We introduce the FullMonte tetrahedral 3-D Monte Carlo (MC) software package for simulation, visualization, and analysis of light propagation in heterogeneous turbid media including tissue. It provides the highest computational performance and richest set of input, output, and analysis facilities of any open-source tetrahedral-mesh MC light simulator. It also provides a robust framework for statistical verification. A scripting interface makes set-up of simulation runs simple, including parameter sweeps, while simultaneously providing customization options. Data formats shared with class-leading visualization tools, VTK and Paraview, facilitate interactive generation of publication-quality fluence and irradiance maps. The simulator can read and write file formats supported by other similar simulators, such as TIM-OS, MMC, COMSOL (finite-element simulations), and MCML to support comparison. Where simulator features permit, FullMonte can take a single test case, run it in multiple software packages, and load the results together for comparison. Example meshes, optical properties, set-up scripts, and output files are provided for user convenience. We demonstrate its use in several test cases, including photodynamic therapy of the brain, bioluminescence imaging (BLI) in a mouse phantom, and a comparison against MCML for layered geometries. Application domains that can benefit from use of FullMonte include photodynamic, photothermal, and photobiomodulation therapies, BLI, diffuse optical tomography, MC software development, and biophotonics education. Since MC results may be used for preclinical or even clinical experiments, a robust and rigorous verification process is essential. Being a stochastic numerical method, MC simulation has unique challenges associated with verification of output results since observed differences may be due simply to output variance or actual differences in expected output. We describe and have implemented a rigorous and statistically justified framework for comparing between simulators of the same class and for performing regression testing.
Fluorescence molecular tomography (FMT) has been widely used in preclinical tumor imaging, which enables three-dimensional imaging of the distribution of fluorescent probes in small animal bodies via image reconstruction method. However, the reconstruction results are usually unsatisfactory in the term of robustness and efficiency because of the ill-posed and ill-conditioned of FMT problem. In this study, an FMT reconstruction method based on primal accelerated proximal gradient (PAPG) descent and L1-norm regularized projection (L1RP) is proposed. The proposed method utilizes the current and previous iterations to obtain a search point at each iteration. To achieve fast convergence, the PAPG method is applied to efficiently solve the search point, and then L1RP is performed to obtain the robust and accurate reconstruction. To verify the performance of the proposed method, simulation experiments are conducted. The comparative results revealed that it held advantages of robustness, accuracy, and efficiency in FMT reconstructions. Furthermore, a phantom experiment and an in vivo mouse experiment were also performed, which proved the potential and feasibility of the proposed method for practical applications.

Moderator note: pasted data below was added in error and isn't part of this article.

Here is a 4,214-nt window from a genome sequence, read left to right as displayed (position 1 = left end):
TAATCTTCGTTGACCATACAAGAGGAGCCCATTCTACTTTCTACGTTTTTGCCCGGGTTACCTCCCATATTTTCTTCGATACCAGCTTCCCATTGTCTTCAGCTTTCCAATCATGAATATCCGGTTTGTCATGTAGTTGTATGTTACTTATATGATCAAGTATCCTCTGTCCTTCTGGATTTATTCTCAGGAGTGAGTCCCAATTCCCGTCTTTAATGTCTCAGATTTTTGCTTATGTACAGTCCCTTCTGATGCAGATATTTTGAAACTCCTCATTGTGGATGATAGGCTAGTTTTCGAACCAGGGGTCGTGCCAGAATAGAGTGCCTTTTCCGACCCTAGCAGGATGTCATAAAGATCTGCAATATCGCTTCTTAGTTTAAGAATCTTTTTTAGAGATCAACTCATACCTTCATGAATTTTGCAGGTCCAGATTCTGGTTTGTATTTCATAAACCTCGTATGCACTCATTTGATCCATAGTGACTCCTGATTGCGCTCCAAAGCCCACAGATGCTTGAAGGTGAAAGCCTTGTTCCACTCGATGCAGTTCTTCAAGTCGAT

Diagnostic accuracy of needle-based optical coherence tomography (OCT) for prostate cancer detection by visual and quantitative analysis is defined. 106 three-dimensional (3-D)-OCT data sets were acquired in 20 prostates after radical prostatectomy and precisely matched with pathology. OCT images were grouped per histological category. Two reviewers performed blind assessments of the OCT images. Sensitivity and specificity for malignancy detection were calculated. Quantitative analyses by automated optical attenuation coefficient calculation were performed. OCT can reliably differentiate between fat, cystic, and regular atrophy and benign glands. The overall sensitivity and specificity for malignancy detection was 79% and 88% for reviewer 1 and 88% and 81% for reviewer 2. Quantitative analysis for differentiation between stroma and malignancy showed a significant difference (4.6 mm − 1 versus 5.0 mm − 1 Mann–Whitney U-test p < 0.0001). A Kruskal–Wallis test showed a significant difference in median attenuation coefficient between stroma, inflammation, Gleason 3, and Gleason 4 (4.6, 4.1, 5.9, and 5.0 mm − 1, respectively). However, attenuation coefficient varied per patient and a related-samples Wilcoxon signed-rank test showed no significant difference per patient (p = 0.17). This study confirmed the one to one correlation of histopathology and OCT. Precise matching showed that most histological tissues categories in the prostate could be distinguished by their unique pattern in OCT images. In addition, the optical attenuation coefficient can play a role in the differentiation between stroma and malignancy; however, a per patient analysis of the optical attenuation coefficient did not show a significant difference.